Well, the next time we had one of these groups, she started to share how she was abused as a child and that, to her, any touch was a bad touch because she had been so abused. The stories that she told were of extreme abuse, physical—switching, and that kind of thing.

And this is a young woman who’s now trying to raise two children, and she doesn’t know her own limits now. She’s afraid to do any discipline because she doesn’t want to abuse her children as she was abused. But as she’s shared with the other sisters and with me, she has grown in grace, and you can see she’s come out of her shell.

She no longer stares at the floor when she meets people, and she’s got more confidence. She is slowly learning how to raise her children and discipline them. That’s been a very big challenge for her because of where she was at.

But before, it was very easy for other people to sit in judgment on her and go, “Why didn’t so-and-so take care of her kid? Why is he doing this, and why didn’t she tell him no?”

Nancy D: You don’t know somebody else’s story.

Nancy R: Her story was different, and we have women that suffered physical abuse by their husbands for years.

I had one women in one of my Spanish classes. One of the things the Lord pushed me into one year was we made water tanks in barrios. It became evident that a lot of women couldn’t read in Spanish. And I said, “Do you want to learn how to read in Spanish?”

And they said, "Yes."

And so I said, “Well, I will teach you.” So we had a little Spanish class once a week.

One of the ladies couldn’t come very regularly because her husband was a drunk. When he came home, he would beat her if he thought she had been at the class. He didn’t want her to learn how to read. So she would come whenever she could get the opportunity, when he wasn’t going to be around, because she didn’t want him to know she was learning how to read because he didn’t like that it was empowering her to be less timid or whatever.

That was just a brief instance of running into an abuse case in the barrios.

My husband one time was going to make a water tank for a family. He said to the woman of the house, “Can we take this fence down and put the sand here?” (We were having a truck delivering sand.)

She said, “We can’t do that without asking my husband.”

He said, “Well, your husband told me it was okay.”

“Well, we can’t do it unless my husband’s here.”

Well, my husband was starting to get frustrated. The husband said we could. Why couldn’t we take it down? And the brother working with him said, “Tom, don’t do anything. Wait until the husband comes, because you don’t know how much abuse the woman has suffered at the hands of this husband.”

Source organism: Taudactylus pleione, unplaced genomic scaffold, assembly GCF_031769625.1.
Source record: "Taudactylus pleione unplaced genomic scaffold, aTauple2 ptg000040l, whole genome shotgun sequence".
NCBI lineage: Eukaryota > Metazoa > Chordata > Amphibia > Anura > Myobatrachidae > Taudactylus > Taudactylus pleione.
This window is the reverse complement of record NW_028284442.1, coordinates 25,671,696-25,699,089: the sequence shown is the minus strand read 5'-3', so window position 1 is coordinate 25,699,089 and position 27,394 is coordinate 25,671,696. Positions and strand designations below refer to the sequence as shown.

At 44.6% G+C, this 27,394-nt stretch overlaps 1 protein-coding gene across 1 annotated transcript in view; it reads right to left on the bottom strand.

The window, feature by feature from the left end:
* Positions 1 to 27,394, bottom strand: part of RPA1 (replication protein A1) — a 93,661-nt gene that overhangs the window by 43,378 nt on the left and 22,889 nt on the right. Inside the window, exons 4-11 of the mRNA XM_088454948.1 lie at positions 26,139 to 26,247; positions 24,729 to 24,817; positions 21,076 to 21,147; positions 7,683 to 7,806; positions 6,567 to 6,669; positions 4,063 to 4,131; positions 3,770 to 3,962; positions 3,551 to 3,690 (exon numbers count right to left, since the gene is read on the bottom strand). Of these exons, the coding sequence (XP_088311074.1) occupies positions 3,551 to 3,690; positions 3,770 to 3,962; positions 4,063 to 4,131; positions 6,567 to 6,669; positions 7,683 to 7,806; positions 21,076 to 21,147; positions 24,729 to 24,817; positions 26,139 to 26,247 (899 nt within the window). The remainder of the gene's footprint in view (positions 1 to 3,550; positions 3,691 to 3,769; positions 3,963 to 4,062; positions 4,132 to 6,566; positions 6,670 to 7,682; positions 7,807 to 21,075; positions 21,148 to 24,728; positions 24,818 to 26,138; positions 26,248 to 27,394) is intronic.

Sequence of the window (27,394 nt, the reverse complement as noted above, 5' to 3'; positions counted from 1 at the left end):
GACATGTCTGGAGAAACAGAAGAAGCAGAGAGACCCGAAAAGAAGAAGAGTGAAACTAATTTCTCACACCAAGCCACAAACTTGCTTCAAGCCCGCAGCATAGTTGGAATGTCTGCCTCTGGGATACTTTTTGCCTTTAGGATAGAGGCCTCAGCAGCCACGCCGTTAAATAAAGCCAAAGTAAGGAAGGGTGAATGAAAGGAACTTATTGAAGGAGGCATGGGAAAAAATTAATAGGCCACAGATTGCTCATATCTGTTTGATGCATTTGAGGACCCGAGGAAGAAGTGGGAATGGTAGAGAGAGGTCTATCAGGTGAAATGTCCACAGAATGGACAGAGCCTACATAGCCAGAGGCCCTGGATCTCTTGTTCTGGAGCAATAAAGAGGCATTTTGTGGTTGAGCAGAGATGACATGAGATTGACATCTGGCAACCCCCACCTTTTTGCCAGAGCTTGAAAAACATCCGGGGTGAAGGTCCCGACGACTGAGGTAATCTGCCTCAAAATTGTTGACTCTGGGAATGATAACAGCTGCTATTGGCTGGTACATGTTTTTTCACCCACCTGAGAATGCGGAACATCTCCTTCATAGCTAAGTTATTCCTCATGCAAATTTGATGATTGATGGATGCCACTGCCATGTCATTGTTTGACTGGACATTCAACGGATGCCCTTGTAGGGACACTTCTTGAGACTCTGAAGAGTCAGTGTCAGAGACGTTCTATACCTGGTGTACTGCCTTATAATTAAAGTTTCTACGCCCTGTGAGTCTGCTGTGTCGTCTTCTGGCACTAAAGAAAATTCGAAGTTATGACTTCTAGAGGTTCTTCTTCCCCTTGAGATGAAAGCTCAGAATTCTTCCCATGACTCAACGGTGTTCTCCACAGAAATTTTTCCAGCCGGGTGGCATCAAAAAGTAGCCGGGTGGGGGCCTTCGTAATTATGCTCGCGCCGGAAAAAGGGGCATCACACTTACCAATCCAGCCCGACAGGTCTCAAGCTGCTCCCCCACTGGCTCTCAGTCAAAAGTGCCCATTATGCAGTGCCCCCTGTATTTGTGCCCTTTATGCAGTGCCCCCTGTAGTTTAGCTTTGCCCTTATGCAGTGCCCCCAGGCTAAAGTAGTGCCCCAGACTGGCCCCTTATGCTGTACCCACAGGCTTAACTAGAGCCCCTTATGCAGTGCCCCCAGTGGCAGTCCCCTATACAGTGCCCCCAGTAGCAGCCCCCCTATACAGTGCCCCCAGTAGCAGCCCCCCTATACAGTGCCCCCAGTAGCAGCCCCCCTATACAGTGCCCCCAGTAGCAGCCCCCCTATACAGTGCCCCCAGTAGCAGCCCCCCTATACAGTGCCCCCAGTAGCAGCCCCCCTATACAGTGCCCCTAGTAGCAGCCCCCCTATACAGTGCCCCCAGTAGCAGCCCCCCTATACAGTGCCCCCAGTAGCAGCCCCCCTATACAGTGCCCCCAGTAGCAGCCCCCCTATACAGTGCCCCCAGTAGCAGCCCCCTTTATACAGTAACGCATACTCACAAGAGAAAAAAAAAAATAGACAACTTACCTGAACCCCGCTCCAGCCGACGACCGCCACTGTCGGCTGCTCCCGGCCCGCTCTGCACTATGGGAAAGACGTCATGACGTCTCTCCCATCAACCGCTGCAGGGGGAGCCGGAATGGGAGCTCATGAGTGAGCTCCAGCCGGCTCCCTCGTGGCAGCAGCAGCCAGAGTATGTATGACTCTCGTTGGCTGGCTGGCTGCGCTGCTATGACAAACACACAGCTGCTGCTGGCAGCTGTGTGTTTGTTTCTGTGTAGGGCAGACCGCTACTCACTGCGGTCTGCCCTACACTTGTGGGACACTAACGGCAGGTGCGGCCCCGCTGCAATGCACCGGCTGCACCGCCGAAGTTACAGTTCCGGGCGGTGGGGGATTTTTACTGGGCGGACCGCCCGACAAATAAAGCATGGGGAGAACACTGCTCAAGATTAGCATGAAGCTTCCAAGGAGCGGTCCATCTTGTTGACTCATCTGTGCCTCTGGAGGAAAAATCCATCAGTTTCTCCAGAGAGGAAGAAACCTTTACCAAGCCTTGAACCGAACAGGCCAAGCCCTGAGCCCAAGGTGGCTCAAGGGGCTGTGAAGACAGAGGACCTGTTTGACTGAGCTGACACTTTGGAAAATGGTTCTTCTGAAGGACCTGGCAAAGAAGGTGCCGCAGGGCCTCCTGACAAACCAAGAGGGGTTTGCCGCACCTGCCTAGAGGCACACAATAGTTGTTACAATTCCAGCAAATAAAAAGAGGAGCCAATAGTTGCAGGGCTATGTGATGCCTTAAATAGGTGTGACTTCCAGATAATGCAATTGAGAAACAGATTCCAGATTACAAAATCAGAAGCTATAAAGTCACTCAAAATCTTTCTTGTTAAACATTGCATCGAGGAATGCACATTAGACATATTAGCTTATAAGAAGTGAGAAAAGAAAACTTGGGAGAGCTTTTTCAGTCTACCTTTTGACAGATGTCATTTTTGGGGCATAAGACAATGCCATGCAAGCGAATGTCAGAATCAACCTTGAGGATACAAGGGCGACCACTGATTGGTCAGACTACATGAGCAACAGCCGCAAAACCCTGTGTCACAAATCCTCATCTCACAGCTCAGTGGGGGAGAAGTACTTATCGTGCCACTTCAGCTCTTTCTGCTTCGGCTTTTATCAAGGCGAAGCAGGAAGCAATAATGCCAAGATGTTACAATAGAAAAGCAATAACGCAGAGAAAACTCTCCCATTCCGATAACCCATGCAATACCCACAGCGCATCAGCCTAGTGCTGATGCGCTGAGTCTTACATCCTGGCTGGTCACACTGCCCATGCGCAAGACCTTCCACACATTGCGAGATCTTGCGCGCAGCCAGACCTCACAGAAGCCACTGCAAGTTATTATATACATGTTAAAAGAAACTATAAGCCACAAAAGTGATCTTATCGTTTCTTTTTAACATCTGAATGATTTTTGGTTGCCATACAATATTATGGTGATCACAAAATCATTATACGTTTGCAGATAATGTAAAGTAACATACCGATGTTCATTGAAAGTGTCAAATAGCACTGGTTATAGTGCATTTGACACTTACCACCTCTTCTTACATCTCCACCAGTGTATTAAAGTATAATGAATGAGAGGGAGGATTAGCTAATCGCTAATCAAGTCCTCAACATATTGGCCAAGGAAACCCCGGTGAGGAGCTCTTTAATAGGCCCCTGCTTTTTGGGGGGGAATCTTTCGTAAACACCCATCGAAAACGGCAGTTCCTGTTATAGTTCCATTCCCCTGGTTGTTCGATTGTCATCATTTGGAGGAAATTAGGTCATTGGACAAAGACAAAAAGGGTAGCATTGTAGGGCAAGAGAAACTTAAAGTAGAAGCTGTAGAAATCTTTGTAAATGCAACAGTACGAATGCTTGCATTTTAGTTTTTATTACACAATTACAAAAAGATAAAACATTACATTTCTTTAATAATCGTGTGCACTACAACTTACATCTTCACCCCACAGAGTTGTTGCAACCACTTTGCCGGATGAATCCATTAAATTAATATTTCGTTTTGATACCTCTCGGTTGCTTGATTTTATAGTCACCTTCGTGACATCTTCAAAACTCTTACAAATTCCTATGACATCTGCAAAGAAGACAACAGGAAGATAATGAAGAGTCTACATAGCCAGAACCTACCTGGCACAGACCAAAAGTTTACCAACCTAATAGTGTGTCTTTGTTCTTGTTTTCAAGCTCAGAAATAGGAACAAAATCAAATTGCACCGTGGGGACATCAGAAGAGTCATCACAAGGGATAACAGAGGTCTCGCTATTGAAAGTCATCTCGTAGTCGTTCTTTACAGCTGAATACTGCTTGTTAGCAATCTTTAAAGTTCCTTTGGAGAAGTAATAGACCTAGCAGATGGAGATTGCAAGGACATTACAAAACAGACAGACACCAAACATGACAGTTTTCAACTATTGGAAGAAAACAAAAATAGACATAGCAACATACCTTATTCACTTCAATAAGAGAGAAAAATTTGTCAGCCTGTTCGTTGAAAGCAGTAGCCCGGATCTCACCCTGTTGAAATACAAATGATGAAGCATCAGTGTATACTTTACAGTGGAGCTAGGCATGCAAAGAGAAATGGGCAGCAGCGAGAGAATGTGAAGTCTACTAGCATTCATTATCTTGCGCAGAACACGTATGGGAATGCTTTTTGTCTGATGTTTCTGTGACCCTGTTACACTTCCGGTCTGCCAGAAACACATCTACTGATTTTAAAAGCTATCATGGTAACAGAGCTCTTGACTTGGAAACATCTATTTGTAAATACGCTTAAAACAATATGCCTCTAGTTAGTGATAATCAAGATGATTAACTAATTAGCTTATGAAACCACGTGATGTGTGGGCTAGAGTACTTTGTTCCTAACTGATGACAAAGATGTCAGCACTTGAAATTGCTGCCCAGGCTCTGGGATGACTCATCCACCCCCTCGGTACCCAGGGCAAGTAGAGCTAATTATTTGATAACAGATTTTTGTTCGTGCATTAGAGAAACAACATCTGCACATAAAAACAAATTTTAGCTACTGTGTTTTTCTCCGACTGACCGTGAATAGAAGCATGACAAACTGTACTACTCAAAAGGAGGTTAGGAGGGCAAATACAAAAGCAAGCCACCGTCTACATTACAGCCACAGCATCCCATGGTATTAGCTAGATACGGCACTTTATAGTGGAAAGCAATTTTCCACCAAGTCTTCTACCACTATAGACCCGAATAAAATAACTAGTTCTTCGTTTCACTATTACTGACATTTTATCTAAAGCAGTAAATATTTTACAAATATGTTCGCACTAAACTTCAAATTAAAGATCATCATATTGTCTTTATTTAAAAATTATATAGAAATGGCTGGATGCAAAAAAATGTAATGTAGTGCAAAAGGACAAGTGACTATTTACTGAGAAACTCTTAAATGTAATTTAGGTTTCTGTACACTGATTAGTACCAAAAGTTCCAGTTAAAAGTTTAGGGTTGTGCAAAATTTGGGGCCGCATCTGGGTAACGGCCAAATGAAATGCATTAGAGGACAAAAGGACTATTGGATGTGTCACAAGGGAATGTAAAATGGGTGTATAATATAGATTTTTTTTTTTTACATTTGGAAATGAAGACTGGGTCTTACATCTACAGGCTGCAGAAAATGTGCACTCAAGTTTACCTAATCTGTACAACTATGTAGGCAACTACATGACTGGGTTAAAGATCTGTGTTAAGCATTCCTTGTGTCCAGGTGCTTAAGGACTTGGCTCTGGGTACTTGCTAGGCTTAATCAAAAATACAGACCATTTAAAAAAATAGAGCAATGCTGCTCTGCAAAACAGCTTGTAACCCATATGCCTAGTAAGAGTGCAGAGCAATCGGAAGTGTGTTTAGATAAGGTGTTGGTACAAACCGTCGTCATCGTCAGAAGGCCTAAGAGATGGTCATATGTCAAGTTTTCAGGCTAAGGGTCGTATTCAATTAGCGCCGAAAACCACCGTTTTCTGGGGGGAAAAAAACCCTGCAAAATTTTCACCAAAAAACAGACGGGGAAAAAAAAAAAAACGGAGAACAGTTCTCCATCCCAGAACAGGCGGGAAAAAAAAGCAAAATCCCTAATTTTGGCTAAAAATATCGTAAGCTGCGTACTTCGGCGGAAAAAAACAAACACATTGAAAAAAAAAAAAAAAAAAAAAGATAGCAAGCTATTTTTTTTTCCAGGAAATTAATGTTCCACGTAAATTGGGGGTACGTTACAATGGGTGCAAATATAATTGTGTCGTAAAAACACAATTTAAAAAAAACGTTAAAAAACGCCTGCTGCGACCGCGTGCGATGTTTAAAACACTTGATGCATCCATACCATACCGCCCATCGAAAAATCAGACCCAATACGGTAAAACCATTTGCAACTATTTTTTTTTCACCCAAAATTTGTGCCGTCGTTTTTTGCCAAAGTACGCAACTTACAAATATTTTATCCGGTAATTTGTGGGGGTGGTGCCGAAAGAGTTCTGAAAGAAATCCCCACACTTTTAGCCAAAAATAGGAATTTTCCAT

Nancy D: So she was fearful.

Nancy R: She was fearful. Even though he’d already said it was okay to do it, but she didn’t want it to be done because a lot of the abusers abuse for irrational reasons. You can’t guess when they’re going to be violent. And it happens terribly.

Nancy D: So what can enable a woman like that, those last couple you described, to step into a new way of thinking?

Nancy R: It’s really the Holy Spirit. The Spirit will set something to work inside of somebody, and they will start to look for the help.

Nancy D: And if you’re the helper in that situation, that woman comes across your path, you’re going to look her in the eyes, and you’re going to have compassion. What are you going to say to her?

Nancy R: Well, first of all, that she has value, that she is precious.

Nancy D: That’s a big thing, right?

Nancy R: That is a big thing, and she probably will not believe you. It depends on how long she’s been in that situation and putting up with the abuse. A lot of times, if it’s a mother who has children, even though she might not leave because of the children, she also might not have admitted to herself that it is actually abuse and she doesn’t deserve it.

So if you try telling her, “You don’t deserve this treatment,” she may not believe you. She may just go ahead and continue to put up with it because it’s what she’s known. Chances are her father (especially in Chiapas) was abusive, too. So she went from one abusive situation to another.

Nancy D: So what could set that woman in a journey of healing and restoration, even though her circumstances may not change, at least initially?

Nancy R: Honestly, I think if the Lord brings somebody into her life, like a neighbor who is her friend and starts daily loving her and saying, “You are precious in God’s sight. God did not make you to be abused. And He honestly didn’t even make your husband to be an abuser.”

Nancy D: Right. That’s a violation of the image of God in him as well.

Nancy R: Right. “God has a greater plan for your husband, and you can believe better of him.” When we allow our husbands to abuse us, we are settling for something that’s not God’s plan in our husbands’ lives either. And that’s to put some of the responsibility on us, though they are still responsible.

But a lot of times what we have seen with the ladies I have worked with, when they say to their husbands, “That’s enough. No more.” And they’re willing to make that complete stand, and, if they have to, leave the house, the husbands start to pull back and say, “Whoa!”